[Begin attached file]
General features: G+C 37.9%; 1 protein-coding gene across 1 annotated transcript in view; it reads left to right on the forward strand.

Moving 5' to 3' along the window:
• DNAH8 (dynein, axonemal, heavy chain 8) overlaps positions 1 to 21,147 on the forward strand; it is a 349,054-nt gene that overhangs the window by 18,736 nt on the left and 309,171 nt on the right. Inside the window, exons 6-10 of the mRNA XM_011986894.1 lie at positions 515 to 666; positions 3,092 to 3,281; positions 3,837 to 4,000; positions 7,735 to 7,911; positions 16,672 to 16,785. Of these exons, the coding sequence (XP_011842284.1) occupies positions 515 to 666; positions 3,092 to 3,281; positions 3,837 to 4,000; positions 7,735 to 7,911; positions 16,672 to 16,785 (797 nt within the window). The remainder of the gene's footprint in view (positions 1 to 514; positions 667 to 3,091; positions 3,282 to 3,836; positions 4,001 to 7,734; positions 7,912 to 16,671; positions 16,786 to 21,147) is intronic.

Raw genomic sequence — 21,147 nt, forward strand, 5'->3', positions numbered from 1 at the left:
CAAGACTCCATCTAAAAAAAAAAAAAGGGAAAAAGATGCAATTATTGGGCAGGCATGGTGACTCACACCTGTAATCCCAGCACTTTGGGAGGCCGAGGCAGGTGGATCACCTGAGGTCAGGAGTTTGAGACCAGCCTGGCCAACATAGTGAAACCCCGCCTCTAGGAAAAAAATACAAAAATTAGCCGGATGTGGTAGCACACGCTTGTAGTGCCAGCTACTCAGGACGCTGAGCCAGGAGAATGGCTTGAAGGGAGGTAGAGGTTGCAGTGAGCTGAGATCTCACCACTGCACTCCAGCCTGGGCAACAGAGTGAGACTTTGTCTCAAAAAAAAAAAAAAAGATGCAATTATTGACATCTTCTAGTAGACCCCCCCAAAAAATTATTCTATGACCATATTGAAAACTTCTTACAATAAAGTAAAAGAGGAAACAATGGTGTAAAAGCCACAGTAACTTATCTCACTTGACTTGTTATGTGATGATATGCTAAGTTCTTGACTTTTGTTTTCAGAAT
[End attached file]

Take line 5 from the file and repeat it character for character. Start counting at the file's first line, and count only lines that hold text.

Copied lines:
CAAGACTCCATCTAAAAAAAAAAAAAGGGAAAAAGATGCAATTATTGGGCAGGCATGGTGACTCACACCTGTAATCCCAGCACTTTGGGAGGCCGAGGCAGGTGGATCACCTGAGGTCAGGAGTTTGAGACCAGCCTGGCCAACATAGTGAAACCCCGCCTCTAGGAAAAAAATACAAAAATTAGCCGGATGTGGTAGCACACGCTTGTAGTGCCAGCTACTCAGGACGCTGAGCCAGGAGAATGGCTTGAAGGGAGGTAGAGGTTGCAGTGAGCTGAGATCTCACCACTGCACTCCAGCCTGGGCAACAGAGTGAGACTTTGTCTCAAAAAAAAAAAAAAAGATGCAATTATTGACATCTTCTAGTAGACCCCCCCAAAAAATTATTCTATGACCATATTGAAAACTTCTTACAATAAAGTAAAAGAGGAAACAATGGTGTAAAAGCCACAGTAACTTATCTCACTTGACTTGTTATGTGATGATATGCTAAGTTCTTGACTTTTGTTTTCAGAAT